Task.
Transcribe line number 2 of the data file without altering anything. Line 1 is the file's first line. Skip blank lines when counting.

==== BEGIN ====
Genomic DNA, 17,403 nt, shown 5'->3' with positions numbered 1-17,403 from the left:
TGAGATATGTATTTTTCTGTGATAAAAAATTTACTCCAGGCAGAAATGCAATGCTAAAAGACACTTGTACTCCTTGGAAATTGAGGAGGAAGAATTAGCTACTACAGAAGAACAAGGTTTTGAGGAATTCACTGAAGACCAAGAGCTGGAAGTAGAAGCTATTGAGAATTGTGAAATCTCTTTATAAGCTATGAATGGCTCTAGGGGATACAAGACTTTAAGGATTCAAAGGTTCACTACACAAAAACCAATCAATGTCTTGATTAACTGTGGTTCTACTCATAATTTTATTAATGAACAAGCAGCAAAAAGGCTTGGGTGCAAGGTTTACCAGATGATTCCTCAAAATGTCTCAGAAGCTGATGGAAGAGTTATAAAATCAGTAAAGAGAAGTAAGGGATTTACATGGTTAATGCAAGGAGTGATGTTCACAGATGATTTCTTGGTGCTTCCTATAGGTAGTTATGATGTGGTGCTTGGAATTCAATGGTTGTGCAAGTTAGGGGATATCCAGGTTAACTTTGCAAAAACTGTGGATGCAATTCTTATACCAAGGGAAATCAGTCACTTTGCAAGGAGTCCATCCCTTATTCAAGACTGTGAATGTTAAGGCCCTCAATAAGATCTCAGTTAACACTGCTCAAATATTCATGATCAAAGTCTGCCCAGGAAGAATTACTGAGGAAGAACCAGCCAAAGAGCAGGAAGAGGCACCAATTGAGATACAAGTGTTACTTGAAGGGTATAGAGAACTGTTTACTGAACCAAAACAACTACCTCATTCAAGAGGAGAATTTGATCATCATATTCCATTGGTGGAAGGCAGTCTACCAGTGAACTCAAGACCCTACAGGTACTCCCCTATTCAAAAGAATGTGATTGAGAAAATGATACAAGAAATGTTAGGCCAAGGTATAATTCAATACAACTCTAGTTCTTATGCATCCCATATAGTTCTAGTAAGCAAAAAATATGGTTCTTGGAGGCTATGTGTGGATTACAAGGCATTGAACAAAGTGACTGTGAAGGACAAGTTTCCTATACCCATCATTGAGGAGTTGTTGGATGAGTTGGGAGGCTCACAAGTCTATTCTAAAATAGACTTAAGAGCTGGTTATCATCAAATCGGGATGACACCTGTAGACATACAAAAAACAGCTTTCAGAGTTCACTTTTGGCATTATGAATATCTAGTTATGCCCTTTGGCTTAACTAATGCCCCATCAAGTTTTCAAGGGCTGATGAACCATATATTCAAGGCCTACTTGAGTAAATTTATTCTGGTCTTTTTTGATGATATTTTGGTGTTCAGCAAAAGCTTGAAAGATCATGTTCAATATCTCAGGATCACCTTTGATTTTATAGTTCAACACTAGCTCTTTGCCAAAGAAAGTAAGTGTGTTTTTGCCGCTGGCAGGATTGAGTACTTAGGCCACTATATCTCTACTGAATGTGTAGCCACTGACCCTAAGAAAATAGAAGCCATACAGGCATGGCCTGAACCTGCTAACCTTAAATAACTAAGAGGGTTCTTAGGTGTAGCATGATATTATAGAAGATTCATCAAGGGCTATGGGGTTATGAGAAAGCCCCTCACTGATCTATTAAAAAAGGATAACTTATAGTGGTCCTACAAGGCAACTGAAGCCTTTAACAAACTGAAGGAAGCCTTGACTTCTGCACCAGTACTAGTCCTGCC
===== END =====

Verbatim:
TGAGATATGTATTTTTCTGTGATAAAAAATTTACTCCAGGCAGAAATGCAATGCTAAAAGACACTTGTACTCCTTGGAAATTGAGGAGGAAGAATTAGCTACTACAGAAGAACAAGGTTTTGAGGAATTCACTGAAGACCAAGAGCTGGAAGTAGAAGCTATTGAGAATTGTGAAATCTCTTTATAAGCTATGAATGGCTCTAGGGGATACAAGACTTTAAGGATTCAAAGGTTCACTACACAAAAACCAATCAATGTCTTGATTAACTGTGGTTCTACTCATAATTTTATTAATGAACAAGCAGCAAAAAGGCTTGGGTGCAAGGTTTACCAGATGATTCCTCAAAATGTCTCAGAAGCTGATGGAAGAGTTATAAAATCAGTAAAGAGAAGTAAGGGATTTACATGGTTAATGCAAGGAGTGATGTTCACAGATGATTTCTTGGTGCTTCCTATAGGTAGTTATGATGTGGTGCTTGGAATTCAATGGTTGTGCAAGTTAGGGGATATCCAGGTTAACTTTGCAAAAACTGTGGATGCAATTCTTATACCAAGGGAAATCAGTCACTTTGCAAGGAGTCCATCCCTTATTCAAGACTGTGAATGTTAAGGCCCTCAATAAGATCTCAGTTAACACTGCTCAAATATTCATGATCAAAGTCTGCCCAGGAAGAATTACTGAGGAAGAACCAGCCAAAGAGCAGGAAGAGGCACCAATTGAGATACAAGTGTTACTTGAAGGGTATAGAGAACTGTTTACTGAACCAAAACAACTACCTCATTCAAGAGGAGAATTTGATCATCATATTCCATTGGTGGAAGGCAGTCTACCAGTGAACTCAAGACCCTACAGGTACTCCCCTATTCAAAAGAATGTGATTGAGAAAATGATACAAGAAATGTTAGGCCAAGGTATAATTCAATACAACTCTAGTTCTTATGCATCCCATATAGTTCTAGTAAGCAAAAAATATGGTTCTTGGAGGCTATGTGTGGATTACAAGGCATTGAACAAAGTGACTGTGAAGGACAAGTTTCCTATACCCATCATTGAGGAGTTGTTGGATGAGTTGGGAGGCTCACAAGTCTATTCTAAAATAGACTTAAGAGCTGGTTATCATCAAATCGGGATGACACCTGTAGACATACAAAAAACAGCTTTCAGAGTTCACTTTTGGCATTATGAATATCTAGTTATGCCCTTTGGCTTAACTAATGCCCCATCAAGTTTTCAAGGGCTGATGAACCATATATTCAAGGCCTACTTGAGTAAATTTATTCTGGTCTTTTTTGATGATATTTTGGTGTTCAGCAAAAGCTTGAAAGATCATGTTCAATATCTCAGGATCACCTTTGATTTTATAGTTCAACACTAGCTCTTTGCCAAAGAAAGTAAGTGTGTTTTTGCCGCTGGCAGGATTGAGTACTTAGGCCACTATATCTCTACTGAATGTGTAGCCACTGACCCTAAGAAAATAGAAGCCATACAGGCATGGCCTGAACCTGCTAACCTTAAATAACTAAGAGGGTTCTTAGGTGTAGCATGATATTATAGAAGATTCATCAAGGGCTATGGGGTTATGAGAAAGCCCCTCACTGATCTATTAAAAAAGGATAACTTATAGTGGTCCTACAAGGCAACTGAAGCCTTTAACAAACTGAAGGAAGCCTTGACTTCTGCACCAGTACTAGTCCTGCC